when pictures fail me…
I wonder if they see me struggling. Inserting the same quarter into three, or four different lockers, I read and reread the same instructions inside each door. My summer purse and miscellaneous metal objects are about to be secured so that I can enter the correctional facility. Only—I can’t get the locker door to shut, the lock to accept the change. I am stumped, and sweating.
I turn to the three women employees, all younger than I, at the desk. The one with the tightly pulled-back hair I have already exchanged prison-style pleasantries with upon entering.
“I’m here for an 11:30 visit,” I said. She looked at me like I had grown the proverbial two heads. Or maybe I was just fresh meat.
“We’ve been open for visits since 8:30.”
“Okay, what I mean is that I’m here to visit someone and he told me that after 11:30 was best. After ‘the count’.” I didn’t exactly get ushered in like Dorothy, while trying to enter Oz. (“Well! That’s a horse of a different color!”) But she acknowledged this—I knew part of the vernacular—and I sensed I was getting closer. But not dressed the way I was.
“No tank tops.”
I have a long-sleeved shirt that I’ve planned to wear over it. I put it on as a show of good faith that I know the rules, even though it is sweltering in the room.
Back to the lockers. After jiggling more quarters into more slots with no jackpot—a key release—I finally ask the closest woman who is not behind a counter, or barrier, if she can help.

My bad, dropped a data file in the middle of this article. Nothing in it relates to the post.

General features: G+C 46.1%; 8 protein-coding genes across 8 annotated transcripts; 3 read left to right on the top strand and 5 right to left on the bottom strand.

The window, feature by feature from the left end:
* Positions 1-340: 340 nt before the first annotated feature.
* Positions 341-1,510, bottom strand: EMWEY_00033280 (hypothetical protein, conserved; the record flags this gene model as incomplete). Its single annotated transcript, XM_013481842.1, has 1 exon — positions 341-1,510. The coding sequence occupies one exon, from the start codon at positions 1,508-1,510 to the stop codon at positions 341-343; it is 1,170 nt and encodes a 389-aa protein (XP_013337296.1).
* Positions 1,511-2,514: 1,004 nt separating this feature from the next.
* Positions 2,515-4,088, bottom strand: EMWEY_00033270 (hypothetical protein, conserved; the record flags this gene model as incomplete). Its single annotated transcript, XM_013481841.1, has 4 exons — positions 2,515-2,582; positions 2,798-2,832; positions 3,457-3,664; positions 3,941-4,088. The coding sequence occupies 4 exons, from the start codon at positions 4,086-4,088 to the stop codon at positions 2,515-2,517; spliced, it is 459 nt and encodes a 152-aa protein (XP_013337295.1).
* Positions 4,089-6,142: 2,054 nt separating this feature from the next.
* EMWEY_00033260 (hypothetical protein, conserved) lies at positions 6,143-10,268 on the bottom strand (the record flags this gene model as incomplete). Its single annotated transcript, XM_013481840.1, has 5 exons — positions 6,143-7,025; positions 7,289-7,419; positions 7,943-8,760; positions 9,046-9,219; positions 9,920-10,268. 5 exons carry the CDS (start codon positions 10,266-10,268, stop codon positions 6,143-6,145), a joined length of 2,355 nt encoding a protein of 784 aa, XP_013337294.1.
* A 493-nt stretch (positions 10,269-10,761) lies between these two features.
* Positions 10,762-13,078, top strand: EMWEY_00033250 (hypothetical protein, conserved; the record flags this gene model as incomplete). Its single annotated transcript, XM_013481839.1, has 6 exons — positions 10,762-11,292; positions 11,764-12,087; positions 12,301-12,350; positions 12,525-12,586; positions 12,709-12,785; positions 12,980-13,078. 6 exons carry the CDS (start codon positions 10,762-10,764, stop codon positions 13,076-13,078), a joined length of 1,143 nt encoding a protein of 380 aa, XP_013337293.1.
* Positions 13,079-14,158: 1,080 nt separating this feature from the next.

Nope. Not her job. She has “nothing to do with lockers.” Okay. The one with the tight hair decides to soften a bit, and comes down off her perch. She suggests some other lockers, and her mere presence validates me somehow, that I am not just an inept newbie to the system. With her somewhat begrudging guidance, #30 works.
I put my purse in and turn the key, then place it in my pocket. I look to her/them to see what comes next. Every step is like pulling teeth. If it isn’t clear by now that this is my virgin voyage into maximum security, it should be. Or maybe it is, and this is all part of their day as bored cats. I am the new mouse, but they’ve been doing this too long to get very excited about batting me around.
“Do you have your photo I.D. and prisoner DIN number?” Well, no. That’s back in the locker. I retrace my steps and reopen it, retrieve them, and grab a tissue, too. I seem to be the only person bobbing along the maze of concrete for violent offenders, whose razor wire is nestled against a pristine summer sky in the bucolic farmland of New York state. I get to the next station. A dark-haired woman with flashing diamonds on her left hand, in stark contrast to her utilitarian uniform, takes my driver’s license and I sign something with my finger, etch-a-sketchy. The photo I.D. they take is scarier than any mug shot, but I have no time for vanity. I am going to meet, for the first time, an inmate for whom I’ve been a sort of creative mentor, going on two years now. I think I am ready, if I can just get past the preliminaries.
Armed with an ultraviolet stamp on the back of my hand just like at old high school dances, I am eventually admitted from one building to the next, through an outdoor area dotted with petunias, perky and incongruous. I am feeling my way along this complex of cement, hardened feelings, and low empathy for anyone who enters—heavy gates closing behind me with a bang that I have only heard in movies.
How much worse can it get?
copyright sharon watts 2018